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Target Date Funds in 401(k) Plans: Part I - Plan Sponsor Challenges


Target Date Funds (TDFs) have become a popular investment option in 401(k) plans. A TDF is a mutual fund made up of many different “underlying” mutual funds with an effort made to diversify across many asset classes (U.S. and foreign stocks, bonds, cash, etc.). In this regard they are a fund of funds, but they come with a twist. The asset allocation will automatically become more conservative over time by periodically reducing the allocation from more volatile assets classes such as stocks into less volatile asset classes such as bonds and cash.

The objective of a TDF is to give the investor/participant a way to achieve both diversification and automatic rebalancing into an ever more conservative portfolio as the investor ages. On the face of it, offering a number of TDFs, each with a different “target date” sounds like a pretty smart investment option for plan sponsors (employers) to include in their 401(k) plans. But like most plan sponsor responsibilities, it is not that simple.

TDFs come with challenges for both the plan sponsor and participants alike. As a result, it is my opinion that professionally managed model portfolios are a much more sensible investment option for your 401(k) plan. In my two-part series on TDFs, I will first cover issues of concern to you, the plan sponsor and next address areas of concern to the plan participant. Let’s start with the plan sponsor.

TDF-Related Challenges for Plan Sponsors

I’ve often seen TDFs marketed as “easy” solutions for the plan sponsor since they come in the guise of a turnkey plan solution. But when I peek into the details, I’m not seeing the simplicity.

Just a quick reminder that plan sponsors (employers), as well as anyone else who manages (i.e., exercise discretion or control over) your plan’s assets are fiduciaries to your plan. One of many fiduciary responsibilities is to have a written policy for selecting and maintaining your plan’s investment options. Failure to comply with this requirement can lead to a fiduciary breech and result in personal liability. Of course any acceptable policy will require that you understand each investment option and document why the particular investment option is sound.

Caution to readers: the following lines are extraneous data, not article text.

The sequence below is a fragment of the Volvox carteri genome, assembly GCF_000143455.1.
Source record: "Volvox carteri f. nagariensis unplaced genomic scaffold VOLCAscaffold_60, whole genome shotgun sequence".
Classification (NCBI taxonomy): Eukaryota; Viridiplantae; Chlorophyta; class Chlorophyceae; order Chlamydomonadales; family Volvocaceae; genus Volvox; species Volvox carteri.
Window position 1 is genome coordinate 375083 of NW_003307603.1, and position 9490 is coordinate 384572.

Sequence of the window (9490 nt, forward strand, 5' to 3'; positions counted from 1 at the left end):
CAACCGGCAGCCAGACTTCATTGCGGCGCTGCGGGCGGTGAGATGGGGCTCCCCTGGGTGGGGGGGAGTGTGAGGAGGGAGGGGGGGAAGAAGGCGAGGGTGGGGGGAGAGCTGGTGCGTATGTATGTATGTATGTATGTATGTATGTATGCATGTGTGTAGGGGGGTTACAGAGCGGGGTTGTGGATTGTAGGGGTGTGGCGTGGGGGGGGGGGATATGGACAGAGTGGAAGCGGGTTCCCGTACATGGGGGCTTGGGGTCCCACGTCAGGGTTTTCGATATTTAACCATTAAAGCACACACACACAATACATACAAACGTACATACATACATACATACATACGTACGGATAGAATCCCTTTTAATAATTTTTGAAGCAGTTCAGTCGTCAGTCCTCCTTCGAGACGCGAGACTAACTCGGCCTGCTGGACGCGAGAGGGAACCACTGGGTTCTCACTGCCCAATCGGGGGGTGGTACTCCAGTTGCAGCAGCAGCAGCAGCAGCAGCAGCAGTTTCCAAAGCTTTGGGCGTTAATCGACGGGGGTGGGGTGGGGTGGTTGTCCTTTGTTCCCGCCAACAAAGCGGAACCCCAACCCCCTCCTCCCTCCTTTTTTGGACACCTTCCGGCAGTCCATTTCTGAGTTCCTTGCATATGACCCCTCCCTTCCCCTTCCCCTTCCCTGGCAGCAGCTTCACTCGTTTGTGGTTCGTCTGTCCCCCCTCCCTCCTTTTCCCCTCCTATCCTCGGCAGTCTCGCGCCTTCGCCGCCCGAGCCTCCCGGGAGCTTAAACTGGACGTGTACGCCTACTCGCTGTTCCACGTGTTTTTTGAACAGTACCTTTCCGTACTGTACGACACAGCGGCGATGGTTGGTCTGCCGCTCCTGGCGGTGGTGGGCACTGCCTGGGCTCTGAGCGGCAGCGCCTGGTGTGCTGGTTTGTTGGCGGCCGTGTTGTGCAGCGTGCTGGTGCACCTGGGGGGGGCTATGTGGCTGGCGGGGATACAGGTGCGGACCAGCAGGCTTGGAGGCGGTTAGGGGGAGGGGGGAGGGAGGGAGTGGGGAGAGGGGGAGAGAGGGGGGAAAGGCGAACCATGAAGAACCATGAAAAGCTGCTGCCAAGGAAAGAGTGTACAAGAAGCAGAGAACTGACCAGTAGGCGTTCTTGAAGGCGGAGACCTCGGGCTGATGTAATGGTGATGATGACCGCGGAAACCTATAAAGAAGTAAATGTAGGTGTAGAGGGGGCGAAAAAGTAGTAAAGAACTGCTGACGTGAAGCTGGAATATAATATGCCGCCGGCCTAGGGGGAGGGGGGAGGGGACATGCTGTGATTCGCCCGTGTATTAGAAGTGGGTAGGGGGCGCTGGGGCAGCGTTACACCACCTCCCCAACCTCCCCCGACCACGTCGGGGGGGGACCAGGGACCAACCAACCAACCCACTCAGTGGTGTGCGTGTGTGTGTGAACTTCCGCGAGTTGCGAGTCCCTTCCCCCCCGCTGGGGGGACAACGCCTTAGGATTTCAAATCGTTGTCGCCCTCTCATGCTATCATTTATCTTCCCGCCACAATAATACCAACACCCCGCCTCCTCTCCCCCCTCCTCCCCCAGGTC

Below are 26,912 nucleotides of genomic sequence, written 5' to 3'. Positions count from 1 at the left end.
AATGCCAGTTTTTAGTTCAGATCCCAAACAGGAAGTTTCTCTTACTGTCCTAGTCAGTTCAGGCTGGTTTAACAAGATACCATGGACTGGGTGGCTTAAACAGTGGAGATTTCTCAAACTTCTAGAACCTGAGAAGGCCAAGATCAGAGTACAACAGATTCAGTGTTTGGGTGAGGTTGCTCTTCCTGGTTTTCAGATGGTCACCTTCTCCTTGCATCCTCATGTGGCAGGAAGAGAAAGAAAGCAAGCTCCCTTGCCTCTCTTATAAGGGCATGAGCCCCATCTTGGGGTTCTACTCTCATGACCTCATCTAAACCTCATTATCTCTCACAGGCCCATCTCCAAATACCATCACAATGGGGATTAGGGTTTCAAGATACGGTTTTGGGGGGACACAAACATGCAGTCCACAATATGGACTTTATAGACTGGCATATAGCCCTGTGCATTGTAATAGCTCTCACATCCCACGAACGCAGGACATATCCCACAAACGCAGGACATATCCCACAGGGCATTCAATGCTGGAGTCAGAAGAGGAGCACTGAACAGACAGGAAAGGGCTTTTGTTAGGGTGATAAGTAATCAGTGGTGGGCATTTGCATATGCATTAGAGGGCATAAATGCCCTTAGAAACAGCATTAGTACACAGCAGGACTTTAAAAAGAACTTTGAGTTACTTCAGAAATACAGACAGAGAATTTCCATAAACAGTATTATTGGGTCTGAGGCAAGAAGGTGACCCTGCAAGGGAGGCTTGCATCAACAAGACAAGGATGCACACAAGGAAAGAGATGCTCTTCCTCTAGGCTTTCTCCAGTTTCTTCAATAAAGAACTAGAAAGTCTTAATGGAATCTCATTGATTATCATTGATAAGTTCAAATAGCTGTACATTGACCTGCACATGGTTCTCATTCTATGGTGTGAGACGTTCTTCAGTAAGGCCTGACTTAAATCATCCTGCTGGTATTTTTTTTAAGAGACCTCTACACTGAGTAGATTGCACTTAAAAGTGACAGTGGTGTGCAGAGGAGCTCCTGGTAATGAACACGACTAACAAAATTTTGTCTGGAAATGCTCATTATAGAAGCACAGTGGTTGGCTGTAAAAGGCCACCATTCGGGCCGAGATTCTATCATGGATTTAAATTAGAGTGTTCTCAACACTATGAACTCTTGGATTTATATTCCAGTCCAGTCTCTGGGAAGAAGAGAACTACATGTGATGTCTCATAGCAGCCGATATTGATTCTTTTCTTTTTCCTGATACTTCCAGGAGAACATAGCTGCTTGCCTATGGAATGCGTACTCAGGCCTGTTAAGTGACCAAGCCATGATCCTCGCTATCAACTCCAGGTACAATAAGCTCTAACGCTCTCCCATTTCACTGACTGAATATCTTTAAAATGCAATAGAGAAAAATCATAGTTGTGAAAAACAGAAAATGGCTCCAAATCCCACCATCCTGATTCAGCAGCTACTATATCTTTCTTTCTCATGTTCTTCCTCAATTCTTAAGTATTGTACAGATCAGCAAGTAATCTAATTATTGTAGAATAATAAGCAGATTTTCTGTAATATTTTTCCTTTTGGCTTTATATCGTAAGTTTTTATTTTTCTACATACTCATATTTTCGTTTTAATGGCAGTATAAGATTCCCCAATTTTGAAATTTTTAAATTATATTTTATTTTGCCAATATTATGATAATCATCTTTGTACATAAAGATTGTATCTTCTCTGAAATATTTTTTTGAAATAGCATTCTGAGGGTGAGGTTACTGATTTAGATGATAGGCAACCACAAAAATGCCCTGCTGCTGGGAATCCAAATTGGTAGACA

In our experience, the vast majority of small plan sponsors fail this test in that they are unfamiliar with the details of the target date funds they offer their participants. Some questions that need to be answered and knowledgably defended are:

  • What is the risk-return profile of the fund today? I.e. how much stock in relation to bonds and cash? More specifically, do you understand the asset allocation in the fund and have you evaluated it for appropriateness? As of this writing, the American Funds Target Date Retirement 2030 fund has 80% stock, while the John Hancock Retirement 2030 fund has 68%. Which is right for your plan participants?
  • What is the “glide path” for the TDF? I.e. how quickly or slowly will the fund reallocate from its present level of return and risk to a more conservative level? Is the glide path acceptable? Why is it acceptable?
  • Is the fund’s target a “To” date or a “Through” date? “To” date funds are designed for investors who will need and withdraw the funds on the “To” date. “Through” date funds are designed to stay invested through the target date. Corollary question: Why did you choose a To or a Through?

Another reminder is that ERISA and the Department of Labor (DOL) require plan sponsors either to be investment experts or to hire one. Relying on the broker who sold you the plan platform and recommended the investment options is not being an expert nor is it having hired one. If you offer TDFs in your plan and the questions above have not been answered, you have breached your duty to the plan participants by failing to implement a prudent written investment option selection and monitoring process.

If you’re scratching your head around now, you’re not alone. A recent survey by Dimensional Fund Advisors (as reported in Pensions & Investments, “Few ‘Very Satisfied’ With Target Date Funds,” August 1, 2011) found that nearly half, 45 percent, of Defined Contribution plan executives had concern about understanding TDF glide paths, and another 41 percent had minor concern.

This is not a surprising discovery. After all, most small plan sponsors’ primary role is to run their business, not act as financial pros. In my next posting, I’ll continue to explore the additional complications related to participants’ use of TDFs. I’ll wrap with how I recommend you build your plan’s selections according to the basics of sound investing – for your own and your participants’ best interests. Of course you can be in touch with me sooner if you’d like to know more right away.

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